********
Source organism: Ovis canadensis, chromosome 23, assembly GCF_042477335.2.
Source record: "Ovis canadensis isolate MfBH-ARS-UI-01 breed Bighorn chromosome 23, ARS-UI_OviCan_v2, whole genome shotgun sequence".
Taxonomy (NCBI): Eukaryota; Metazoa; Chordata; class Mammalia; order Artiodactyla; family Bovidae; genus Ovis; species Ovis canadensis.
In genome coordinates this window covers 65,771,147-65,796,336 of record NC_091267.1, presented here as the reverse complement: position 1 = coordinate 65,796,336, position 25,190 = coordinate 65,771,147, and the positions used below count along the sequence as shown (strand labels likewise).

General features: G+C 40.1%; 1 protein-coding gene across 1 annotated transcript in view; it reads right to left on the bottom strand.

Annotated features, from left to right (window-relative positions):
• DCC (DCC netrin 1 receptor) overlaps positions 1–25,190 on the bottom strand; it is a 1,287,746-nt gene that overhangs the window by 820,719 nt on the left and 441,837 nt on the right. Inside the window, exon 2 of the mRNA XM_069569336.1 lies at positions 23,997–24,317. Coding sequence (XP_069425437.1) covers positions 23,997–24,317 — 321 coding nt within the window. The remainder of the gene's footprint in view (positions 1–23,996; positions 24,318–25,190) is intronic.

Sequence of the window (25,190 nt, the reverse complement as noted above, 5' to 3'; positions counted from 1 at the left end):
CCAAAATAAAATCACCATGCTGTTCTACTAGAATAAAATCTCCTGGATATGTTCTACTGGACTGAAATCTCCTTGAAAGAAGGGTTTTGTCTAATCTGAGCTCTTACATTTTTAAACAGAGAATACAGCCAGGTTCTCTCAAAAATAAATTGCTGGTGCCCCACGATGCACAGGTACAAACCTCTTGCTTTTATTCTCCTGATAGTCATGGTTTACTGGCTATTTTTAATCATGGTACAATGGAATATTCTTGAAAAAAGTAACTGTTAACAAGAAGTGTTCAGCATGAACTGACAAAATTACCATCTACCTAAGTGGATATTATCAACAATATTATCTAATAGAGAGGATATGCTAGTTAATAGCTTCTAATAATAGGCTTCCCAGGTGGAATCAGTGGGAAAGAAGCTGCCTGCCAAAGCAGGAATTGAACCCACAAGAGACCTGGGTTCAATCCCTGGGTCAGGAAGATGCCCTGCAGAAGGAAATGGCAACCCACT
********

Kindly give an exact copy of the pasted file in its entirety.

Source organism: Ovis canadensis, chromosome 23, assembly GCF_042477335.2.
Source record: "Ovis canadensis isolate MfBH-ARS-UI-01 breed Bighorn chromosome 23, ARS-UI_OviCan_v2, whole genome shotgun sequence".
Taxonomy (NCBI): Eukaryota; Metazoa; Chordata; class Mammalia; order Artiodactyla; family Bovidae; genus Ovis; species Ovis canadensis.
In genome coordinates this window covers 65,771,147-65,796,336 of record NC_091267.1, presented here as the reverse complement: position 1 = coordinate 65,796,336, position 25,190 = coordinate 65,771,147, and the positions used below count along the sequence as shown (strand labels likewise).

General features: G+C 40.1%; 1 protein-coding gene across 1 annotated transcript in view; it reads right to left on the bottom strand.

Annotated features, from left to right (window-relative positions):
• DCC (DCC netrin 1 receptor) overlaps positions 1–25,190 on the bottom strand; it is a 1,287,746-nt gene that overhangs the window by 820,719 nt on the left and 441,837 nt on the right. Inside the window, exon 2 of the mRNA XM_069569336.1 lies at positions 23,997–24,317. Coding sequence (XP_069425437.1) covers positions 23,997–24,317 — 321 coding nt within the window. The remainder of the gene's footprint in view (positions 1–23,996; positions 24,318–25,190) is intronic.

Sequence of the window (25,190 nt, the reverse complement as noted above, 5' to 3'; positions counted from 1 at the left end):
CCAAAATAAAATCACCATGCTGTTCTACTAGAATAAAATCTCCTGGATATGTTCTACTGGACTGAAATCTCCTTGAAAGAAGGGTTTTGTCTAATCTGAGCTCTTACATTTTTAAACAGAGAATACAGCCAGGTTCTCTCAAAAATAAATTGCTGGTGCCCCACGATGCACAGGTACAAACCTCTTGCTTTTATTCTCCTGATAGTCATGGTTTACTGGCTATTTTTAATCATGGTACAATGGAATATTCTTGAAAAAAGTAACTGTTAACAAGAAGTGTTCAGCATGAACTGACAAAATTACCATCTACCTAAGTGGATATTATCAACAATATTATCTAATAGAGAGGATATGCTAGTTAATAGCTTCTAATAATAGGCTTCCCAGGTGGAATCAGTGGGAAAGAAGCTGCCTGCCAAAGCAGGAATTGAACCCACAAGAGACCTGGGTTCAATCCCTGGGTCAGGAAGATGCCCTGCAGAAGGAAATGGCAACCCACT